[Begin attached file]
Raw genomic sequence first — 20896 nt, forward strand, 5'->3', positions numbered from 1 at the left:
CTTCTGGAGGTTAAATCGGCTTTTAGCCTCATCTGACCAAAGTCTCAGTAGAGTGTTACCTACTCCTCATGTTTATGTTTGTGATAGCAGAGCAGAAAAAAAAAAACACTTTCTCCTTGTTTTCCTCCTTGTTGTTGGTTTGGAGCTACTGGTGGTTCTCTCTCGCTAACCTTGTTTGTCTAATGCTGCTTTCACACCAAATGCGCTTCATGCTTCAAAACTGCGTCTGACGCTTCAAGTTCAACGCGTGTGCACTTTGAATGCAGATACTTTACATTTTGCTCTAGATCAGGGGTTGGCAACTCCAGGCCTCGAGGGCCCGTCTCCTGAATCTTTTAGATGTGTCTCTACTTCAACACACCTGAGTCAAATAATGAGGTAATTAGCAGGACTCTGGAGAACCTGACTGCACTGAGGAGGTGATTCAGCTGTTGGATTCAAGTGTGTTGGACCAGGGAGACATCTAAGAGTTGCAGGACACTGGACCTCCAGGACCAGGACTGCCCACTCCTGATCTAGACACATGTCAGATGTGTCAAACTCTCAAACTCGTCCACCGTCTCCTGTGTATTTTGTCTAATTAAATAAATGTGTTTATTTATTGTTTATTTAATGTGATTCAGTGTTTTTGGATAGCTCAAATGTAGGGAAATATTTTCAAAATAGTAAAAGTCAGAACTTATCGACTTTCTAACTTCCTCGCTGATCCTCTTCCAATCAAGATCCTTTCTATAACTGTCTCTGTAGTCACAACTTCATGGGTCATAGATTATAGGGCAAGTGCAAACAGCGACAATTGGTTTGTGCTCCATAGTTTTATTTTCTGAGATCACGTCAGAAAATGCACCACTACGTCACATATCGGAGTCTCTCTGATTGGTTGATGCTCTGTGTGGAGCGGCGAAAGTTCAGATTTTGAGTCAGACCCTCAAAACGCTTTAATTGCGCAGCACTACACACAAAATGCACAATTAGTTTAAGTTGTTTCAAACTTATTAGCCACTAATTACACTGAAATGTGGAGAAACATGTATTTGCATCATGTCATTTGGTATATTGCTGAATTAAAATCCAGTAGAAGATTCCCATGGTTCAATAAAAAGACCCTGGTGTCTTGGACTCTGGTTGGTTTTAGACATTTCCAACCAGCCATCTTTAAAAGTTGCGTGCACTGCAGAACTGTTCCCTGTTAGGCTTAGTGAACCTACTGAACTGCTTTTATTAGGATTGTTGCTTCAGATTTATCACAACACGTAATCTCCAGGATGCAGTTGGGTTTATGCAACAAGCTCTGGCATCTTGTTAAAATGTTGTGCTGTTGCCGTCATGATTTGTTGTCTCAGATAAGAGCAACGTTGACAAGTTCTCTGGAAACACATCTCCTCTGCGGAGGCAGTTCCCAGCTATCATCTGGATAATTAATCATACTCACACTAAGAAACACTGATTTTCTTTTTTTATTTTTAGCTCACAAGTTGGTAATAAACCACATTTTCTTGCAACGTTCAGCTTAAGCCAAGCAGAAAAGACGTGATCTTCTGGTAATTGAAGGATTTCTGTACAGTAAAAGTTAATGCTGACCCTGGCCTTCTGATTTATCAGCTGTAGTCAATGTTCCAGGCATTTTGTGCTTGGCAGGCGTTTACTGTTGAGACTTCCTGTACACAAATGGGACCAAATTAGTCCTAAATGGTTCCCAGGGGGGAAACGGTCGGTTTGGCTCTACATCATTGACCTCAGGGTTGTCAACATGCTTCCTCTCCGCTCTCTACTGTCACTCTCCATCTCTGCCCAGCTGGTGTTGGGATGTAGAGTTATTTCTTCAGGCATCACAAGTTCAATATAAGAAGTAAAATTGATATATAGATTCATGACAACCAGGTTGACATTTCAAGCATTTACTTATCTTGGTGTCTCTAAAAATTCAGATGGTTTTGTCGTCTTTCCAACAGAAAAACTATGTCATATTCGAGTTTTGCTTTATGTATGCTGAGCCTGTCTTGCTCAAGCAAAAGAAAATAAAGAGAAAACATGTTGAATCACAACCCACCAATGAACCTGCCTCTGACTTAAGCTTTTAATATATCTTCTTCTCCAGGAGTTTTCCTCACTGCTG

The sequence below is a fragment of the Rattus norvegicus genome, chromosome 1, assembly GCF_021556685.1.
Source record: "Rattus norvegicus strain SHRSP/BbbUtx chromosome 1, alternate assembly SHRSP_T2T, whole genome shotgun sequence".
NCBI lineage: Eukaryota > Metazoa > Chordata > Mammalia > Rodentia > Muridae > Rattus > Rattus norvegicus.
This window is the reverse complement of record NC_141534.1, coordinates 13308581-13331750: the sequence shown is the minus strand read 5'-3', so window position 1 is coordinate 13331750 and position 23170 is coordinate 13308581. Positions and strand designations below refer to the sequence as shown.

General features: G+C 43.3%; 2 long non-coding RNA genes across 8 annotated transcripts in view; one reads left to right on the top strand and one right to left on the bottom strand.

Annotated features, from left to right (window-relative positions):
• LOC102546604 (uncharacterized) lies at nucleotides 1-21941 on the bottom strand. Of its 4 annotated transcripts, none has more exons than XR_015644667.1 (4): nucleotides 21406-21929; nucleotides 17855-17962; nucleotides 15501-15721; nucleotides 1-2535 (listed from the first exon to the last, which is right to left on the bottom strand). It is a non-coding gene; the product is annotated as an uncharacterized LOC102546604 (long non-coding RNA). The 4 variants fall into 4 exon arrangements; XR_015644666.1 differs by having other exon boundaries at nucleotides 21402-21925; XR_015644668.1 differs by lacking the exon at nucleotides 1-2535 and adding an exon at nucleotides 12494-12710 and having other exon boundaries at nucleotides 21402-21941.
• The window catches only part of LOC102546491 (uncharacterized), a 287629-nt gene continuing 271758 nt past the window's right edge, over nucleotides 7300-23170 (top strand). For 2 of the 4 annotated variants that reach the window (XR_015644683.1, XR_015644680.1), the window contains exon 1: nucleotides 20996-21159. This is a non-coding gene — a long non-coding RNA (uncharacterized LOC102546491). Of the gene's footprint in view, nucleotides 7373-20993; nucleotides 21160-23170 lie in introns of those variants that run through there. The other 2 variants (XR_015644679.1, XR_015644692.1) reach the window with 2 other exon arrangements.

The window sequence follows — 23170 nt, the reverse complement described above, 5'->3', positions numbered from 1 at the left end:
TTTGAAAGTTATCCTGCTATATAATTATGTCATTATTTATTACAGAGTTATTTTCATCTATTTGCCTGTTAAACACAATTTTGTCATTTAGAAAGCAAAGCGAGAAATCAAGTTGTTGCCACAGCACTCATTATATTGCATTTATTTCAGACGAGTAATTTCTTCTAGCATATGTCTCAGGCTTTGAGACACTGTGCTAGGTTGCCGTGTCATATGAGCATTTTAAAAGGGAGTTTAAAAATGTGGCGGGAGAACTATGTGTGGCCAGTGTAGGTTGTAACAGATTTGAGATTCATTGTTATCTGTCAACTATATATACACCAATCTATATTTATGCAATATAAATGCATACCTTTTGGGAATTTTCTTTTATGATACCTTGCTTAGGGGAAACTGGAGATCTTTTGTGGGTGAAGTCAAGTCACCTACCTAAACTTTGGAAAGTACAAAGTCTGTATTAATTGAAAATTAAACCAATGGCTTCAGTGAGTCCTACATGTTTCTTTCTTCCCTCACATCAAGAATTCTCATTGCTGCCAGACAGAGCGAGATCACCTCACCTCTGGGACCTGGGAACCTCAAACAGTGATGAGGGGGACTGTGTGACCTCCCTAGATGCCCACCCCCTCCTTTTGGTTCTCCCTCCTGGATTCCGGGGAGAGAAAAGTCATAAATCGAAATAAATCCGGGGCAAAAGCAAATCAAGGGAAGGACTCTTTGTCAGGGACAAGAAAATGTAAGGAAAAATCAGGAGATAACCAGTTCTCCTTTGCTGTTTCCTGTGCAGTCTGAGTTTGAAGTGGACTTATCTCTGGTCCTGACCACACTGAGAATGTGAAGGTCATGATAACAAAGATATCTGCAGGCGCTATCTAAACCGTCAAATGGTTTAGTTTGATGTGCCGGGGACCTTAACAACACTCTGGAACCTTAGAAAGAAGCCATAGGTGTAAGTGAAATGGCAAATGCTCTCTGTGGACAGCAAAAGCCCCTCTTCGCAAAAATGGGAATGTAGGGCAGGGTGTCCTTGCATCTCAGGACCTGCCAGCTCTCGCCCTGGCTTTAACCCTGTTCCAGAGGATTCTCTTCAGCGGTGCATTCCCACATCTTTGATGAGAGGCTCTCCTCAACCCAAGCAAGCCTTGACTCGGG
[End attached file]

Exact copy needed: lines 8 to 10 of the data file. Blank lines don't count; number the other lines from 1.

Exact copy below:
Annotated features, from left to right (window-relative positions):
• LOC102546604 (uncharacterized) lies at nucleotides 1-21941 on the bottom strand. Of its 4 annotated transcripts, none has more exons than XR_015644667.1 (4): nucleotides 21406-21929; nucleotides 17855-17962; nucleotides 15501-15721; nucleotides 1-2535 (listed from the first exon to the last, which is right to left on the bottom strand). It is a non-coding gene; the product is annotated as an uncharacterized LOC102546604 (long non-coding RNA). The 4 variants fall into 4 exon arrangements; XR_015644666.1 differs by having other exon boundaries at nucleotides 21402-21925; XR_015644668.1 differs by lacking the exon at nucleotides 1-2535 and adding an exon at nucleotides 12494-12710 and having other exon boundaries at nucleotides 21402-21941.
• The window catches only part of LOC102546491 (uncharacterized), a 287629-nt gene continuing 271758 nt past the window's right edge, over nucleotides 7300-23170 (top strand). For 2 of the 4 annotated variants that reach the window (XR_015644683.1, XR_015644680.1), the window contains exon 1: nucleotides 20996-21159. This is a non-coding gene — a long non-coding RNA (uncharacterized LOC102546491). Of the gene's footprint in view, nucleotides 7373-20993; nucleotides 21160-23170 lie in introns of those variants that run through there. The other 2 variants (XR_015644679.1, XR_015644692.1) reach the window with 2 other exon arrangements.